[Date Prev][Date Next][Thread Prev][Thread Next][Date Index][Thread Index]
Re: "Matchcode" technology sparks privacy flames.....
On Mon, 22 Sep 1997, Will Rodger wrote, quoting me:
> >I spent the weekend in West Virginia, where folks are more than
> happy to
> >gossip with (and about) their neighbors. Nobody would try to shut
> them up
> >through force of law. This principle does not disappear when the
> >information being shared is digital.
> That's a bold assertion, but not one that squares easily with the
> half-dozen or so privacy laws already on the books at the federal
Which law, specifically, would gossiping with (or about) your neighbors
And yes, some of the "half-dozen or so privacy laws already on the books"
are misguided. Just as many argue laws against drugs, gambling, or
FCC rules prohibiting the broadcast of "indecent" material are also
unconstitutional -- and a waste of our police's time.
> I would like to go to those small-town folk of whom urban
> intellectuals write so eloquently and ask them what they would think
> of their neighbors posting all their gossip to a place where millions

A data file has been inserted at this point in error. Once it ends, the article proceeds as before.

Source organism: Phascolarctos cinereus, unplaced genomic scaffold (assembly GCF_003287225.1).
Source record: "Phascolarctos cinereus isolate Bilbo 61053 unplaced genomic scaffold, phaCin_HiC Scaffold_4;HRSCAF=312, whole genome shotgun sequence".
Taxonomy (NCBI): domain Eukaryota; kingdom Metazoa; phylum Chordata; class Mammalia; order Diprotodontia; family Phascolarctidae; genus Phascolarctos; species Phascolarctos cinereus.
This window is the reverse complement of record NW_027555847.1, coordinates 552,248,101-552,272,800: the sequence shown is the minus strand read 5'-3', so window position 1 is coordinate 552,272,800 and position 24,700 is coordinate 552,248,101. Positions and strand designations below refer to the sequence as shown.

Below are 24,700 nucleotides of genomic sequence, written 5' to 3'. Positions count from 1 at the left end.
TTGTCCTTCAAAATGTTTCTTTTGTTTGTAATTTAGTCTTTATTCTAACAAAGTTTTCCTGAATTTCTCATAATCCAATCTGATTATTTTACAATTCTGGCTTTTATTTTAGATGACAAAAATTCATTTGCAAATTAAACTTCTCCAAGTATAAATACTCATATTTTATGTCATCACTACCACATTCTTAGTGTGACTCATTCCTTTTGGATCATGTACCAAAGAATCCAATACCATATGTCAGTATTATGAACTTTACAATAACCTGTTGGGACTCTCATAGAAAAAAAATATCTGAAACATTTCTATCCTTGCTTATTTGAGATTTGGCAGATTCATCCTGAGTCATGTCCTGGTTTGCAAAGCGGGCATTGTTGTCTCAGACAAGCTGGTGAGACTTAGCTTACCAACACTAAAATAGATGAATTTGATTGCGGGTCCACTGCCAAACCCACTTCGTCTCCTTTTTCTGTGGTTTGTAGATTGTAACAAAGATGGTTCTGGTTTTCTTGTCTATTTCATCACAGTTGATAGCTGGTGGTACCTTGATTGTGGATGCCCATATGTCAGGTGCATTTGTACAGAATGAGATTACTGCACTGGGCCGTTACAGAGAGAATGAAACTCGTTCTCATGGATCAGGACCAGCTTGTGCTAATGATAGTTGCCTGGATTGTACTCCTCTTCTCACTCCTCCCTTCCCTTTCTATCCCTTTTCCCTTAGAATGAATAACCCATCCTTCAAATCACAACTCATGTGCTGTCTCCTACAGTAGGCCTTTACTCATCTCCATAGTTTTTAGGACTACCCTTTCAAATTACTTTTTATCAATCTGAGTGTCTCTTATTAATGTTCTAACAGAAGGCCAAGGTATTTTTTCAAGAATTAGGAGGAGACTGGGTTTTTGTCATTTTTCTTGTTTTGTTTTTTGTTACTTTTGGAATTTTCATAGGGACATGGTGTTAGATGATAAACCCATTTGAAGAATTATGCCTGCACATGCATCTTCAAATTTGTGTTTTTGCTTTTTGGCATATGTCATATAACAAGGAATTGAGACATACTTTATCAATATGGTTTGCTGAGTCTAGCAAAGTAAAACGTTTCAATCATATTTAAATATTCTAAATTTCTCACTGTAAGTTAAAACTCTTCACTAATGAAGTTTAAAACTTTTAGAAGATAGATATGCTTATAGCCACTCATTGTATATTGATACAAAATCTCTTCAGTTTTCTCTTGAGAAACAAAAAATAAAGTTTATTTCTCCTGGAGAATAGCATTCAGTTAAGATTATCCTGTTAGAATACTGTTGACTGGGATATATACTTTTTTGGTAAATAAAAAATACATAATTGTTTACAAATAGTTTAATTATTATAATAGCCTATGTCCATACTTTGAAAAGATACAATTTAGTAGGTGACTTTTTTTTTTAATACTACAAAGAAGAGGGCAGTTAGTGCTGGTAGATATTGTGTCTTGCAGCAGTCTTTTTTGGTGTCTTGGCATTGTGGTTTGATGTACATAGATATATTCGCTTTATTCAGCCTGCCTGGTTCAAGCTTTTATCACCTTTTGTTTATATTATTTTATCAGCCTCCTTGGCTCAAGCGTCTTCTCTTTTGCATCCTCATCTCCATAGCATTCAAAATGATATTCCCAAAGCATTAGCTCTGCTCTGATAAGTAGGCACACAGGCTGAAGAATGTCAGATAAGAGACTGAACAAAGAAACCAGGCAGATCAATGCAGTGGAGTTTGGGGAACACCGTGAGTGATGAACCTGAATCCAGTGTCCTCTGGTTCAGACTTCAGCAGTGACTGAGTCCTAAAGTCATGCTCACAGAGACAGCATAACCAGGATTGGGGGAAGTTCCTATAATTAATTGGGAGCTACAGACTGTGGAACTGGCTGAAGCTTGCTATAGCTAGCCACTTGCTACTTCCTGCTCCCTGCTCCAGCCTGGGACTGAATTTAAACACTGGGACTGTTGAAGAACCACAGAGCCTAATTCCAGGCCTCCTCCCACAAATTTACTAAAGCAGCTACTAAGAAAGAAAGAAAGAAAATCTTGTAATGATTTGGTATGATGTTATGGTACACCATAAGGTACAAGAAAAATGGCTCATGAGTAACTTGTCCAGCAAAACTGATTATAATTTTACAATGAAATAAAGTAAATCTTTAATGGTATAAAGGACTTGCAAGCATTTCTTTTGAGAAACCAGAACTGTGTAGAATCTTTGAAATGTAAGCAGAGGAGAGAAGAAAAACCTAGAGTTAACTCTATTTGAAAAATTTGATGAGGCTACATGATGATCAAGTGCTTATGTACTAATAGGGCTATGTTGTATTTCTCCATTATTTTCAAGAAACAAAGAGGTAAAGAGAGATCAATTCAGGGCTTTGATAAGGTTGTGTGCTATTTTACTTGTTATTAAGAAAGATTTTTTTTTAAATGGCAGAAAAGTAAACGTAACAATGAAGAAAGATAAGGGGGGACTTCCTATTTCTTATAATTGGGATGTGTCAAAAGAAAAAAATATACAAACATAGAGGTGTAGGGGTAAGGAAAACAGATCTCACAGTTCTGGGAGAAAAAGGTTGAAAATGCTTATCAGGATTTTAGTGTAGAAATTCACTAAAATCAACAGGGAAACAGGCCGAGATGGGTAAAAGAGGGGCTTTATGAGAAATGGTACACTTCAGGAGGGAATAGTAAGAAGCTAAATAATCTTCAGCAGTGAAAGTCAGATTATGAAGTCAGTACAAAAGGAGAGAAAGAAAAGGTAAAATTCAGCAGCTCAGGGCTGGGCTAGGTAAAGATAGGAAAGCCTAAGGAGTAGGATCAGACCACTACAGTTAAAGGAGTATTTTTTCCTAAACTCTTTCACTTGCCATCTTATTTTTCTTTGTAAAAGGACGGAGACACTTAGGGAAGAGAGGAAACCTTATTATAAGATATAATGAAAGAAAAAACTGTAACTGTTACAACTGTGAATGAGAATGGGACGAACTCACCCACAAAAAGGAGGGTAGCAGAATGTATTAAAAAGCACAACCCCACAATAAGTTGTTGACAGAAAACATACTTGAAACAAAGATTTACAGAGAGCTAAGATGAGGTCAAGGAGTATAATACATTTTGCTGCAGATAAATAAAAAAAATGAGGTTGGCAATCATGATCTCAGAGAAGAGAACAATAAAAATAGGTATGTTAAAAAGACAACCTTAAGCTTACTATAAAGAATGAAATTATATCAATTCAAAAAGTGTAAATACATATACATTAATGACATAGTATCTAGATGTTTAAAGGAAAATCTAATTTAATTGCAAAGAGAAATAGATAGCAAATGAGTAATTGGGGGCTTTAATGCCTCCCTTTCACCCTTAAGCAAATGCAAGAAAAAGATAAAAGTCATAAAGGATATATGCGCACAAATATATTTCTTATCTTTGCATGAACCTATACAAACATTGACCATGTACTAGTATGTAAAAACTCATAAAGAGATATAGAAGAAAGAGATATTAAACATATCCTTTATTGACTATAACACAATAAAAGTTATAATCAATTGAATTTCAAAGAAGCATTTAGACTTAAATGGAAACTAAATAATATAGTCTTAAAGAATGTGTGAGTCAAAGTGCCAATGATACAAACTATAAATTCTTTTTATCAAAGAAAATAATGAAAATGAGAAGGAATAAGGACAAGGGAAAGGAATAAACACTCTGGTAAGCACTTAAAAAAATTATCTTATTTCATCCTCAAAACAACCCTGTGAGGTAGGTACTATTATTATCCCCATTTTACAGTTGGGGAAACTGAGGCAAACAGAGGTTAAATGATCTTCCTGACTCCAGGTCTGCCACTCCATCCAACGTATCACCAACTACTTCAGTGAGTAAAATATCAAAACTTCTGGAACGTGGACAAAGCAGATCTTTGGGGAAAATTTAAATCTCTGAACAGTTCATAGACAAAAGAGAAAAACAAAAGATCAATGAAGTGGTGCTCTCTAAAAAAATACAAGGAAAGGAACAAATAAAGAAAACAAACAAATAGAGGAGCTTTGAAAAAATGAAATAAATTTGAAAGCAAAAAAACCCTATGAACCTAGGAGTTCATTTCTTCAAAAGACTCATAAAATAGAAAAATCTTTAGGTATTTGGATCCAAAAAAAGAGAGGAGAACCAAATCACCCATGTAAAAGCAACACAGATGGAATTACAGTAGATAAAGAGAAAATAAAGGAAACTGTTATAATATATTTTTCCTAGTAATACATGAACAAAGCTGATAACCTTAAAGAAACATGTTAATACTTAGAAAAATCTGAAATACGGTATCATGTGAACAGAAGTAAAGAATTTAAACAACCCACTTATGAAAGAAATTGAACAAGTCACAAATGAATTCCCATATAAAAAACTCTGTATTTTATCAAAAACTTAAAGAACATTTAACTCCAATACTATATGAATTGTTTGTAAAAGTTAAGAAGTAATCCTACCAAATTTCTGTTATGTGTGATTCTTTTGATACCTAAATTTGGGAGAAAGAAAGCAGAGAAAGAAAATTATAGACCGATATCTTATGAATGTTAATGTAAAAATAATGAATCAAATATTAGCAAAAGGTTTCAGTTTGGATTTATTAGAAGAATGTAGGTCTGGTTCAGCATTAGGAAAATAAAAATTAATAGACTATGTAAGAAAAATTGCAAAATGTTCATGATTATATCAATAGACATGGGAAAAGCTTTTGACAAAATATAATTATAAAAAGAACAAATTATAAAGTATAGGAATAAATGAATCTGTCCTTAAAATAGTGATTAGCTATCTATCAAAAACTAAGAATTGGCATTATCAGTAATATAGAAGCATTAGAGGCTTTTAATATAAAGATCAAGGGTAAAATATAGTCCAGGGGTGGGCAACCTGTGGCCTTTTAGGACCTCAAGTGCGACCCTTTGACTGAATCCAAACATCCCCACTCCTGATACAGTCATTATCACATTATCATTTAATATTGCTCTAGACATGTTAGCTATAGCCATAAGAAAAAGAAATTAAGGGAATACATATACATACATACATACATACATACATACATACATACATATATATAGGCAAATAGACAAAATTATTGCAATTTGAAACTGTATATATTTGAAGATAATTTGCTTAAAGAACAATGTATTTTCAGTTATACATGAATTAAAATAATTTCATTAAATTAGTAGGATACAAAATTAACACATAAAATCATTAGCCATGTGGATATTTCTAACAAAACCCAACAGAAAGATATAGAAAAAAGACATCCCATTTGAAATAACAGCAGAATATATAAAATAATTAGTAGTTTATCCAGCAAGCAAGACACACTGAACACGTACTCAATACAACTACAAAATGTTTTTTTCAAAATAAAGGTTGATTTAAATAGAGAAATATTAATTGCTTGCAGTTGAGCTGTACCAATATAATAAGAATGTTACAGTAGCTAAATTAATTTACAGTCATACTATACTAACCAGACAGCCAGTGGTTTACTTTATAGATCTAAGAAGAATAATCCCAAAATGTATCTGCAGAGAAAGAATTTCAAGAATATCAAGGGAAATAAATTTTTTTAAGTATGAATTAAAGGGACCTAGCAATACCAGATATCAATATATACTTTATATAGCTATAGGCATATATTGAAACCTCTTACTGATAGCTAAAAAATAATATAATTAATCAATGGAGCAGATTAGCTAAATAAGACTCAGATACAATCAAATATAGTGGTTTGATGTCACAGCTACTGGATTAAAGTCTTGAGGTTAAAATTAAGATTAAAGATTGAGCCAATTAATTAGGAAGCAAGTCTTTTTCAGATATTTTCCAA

> can read it. Something tells me they wouldn't see those two actions
> as one in the same. There is a qualitiative difference between the
The problem is, I suspect, in drawing that line. Want to try your hand in
drawing a line outlining the scope of "obscenity" laws? Remember they
cover textual material in some states and comics in others. No? I didn't
> That's about as far as I'm going on that one.
> I'm sure Bernstein, DeFalco et al. will have clear reasons for why
> none of us should care less.
I don't think the issue is whether or not individuals should "care" about
others talking about them behind their back. I think the question is how
to address it: through the force of law or not. I may not want to shut up
the Net-Nazis through the force of law (I would argue against it), but I
would certainly "care" what they say and speak out against it myself.
Not all wrongs can be solved through the law.